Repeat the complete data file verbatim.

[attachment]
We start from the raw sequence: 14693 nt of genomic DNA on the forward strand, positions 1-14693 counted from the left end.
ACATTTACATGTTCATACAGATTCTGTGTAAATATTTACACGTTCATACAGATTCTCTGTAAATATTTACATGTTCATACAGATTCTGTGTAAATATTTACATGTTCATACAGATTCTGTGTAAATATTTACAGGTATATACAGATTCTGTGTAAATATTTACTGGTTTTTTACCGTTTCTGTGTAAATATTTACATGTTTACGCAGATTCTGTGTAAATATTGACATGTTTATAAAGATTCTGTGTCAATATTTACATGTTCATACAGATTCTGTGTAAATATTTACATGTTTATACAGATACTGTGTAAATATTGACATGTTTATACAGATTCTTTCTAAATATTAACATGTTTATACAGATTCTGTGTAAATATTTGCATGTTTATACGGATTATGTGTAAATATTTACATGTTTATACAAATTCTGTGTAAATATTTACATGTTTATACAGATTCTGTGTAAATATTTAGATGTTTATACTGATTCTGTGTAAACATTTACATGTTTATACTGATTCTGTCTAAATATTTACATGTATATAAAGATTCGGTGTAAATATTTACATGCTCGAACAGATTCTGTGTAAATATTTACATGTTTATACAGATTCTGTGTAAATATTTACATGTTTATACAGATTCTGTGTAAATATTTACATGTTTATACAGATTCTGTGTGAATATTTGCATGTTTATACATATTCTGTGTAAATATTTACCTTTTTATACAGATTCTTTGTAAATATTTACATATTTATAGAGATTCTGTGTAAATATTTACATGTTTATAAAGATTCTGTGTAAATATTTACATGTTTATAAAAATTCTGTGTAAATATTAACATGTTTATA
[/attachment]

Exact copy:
We start from the raw sequence: 14693 nt of genomic DNA on the forward strand, positions 1-14693 counted from the left end.
ACATTTACATGTTCATACAGATTCTGTGTAAATATTTACACGTTCATACAGATTCTCTGTAAATATTTACATGTTCATACAGATTCTGTGTAAATATTTACATGTTCATACAGATTCTGTGTAAATATTTACAGGTATATACAGATTCTGTGTAAATATTTACTGGTTTTTTACCGTTTCTGTGTAAATATTTACATGTTTACGCAGATTCTGTGTAAATATTGACATGTTTATAAAGATTCTGTGTCAATATTTACATGTTCATACAGATTCTGTGTAAATATTTACATGTTTATACAGATACTGTGTAAATATTGACATGTTTATACAGATTCTTTCTAAATATTAACATGTTTATACAGATTCTGTGTAAATATTTGCATGTTTATACGGATTATGTGTAAATATTTACATGTTTATACAAATTCTGTGTAAATATTTACATGTTTATACAGATTCTGTGTAAATATTTAGATGTTTATACTGATTCTGTGTAAACATTTACATGTTTATACTGATTCTGTCTAAATATTTACATGTATATAAAGATTCGGTGTAAATATTTACATGCTCGAACAGATTCTGTGTAAATATTTACATGTTTATACAGATTCTGTGTAAATATTTACATGTTTATACAGATTCTGTGTAAATATTTACATGTTTATACAGATTCTGTGTGAATATTTGCATGTTTATACATATTCTGTGTAAATATTTACCTTTTTATACAGATTCTTTGTAAATATTTACATATTTATAGAGATTCTGTGTAAATATTTACATGTTTATAAAGATTCTGTGTAAATATTTACATGTTTATAAAAATTCTGTGTAAATATTAACATGTTTATA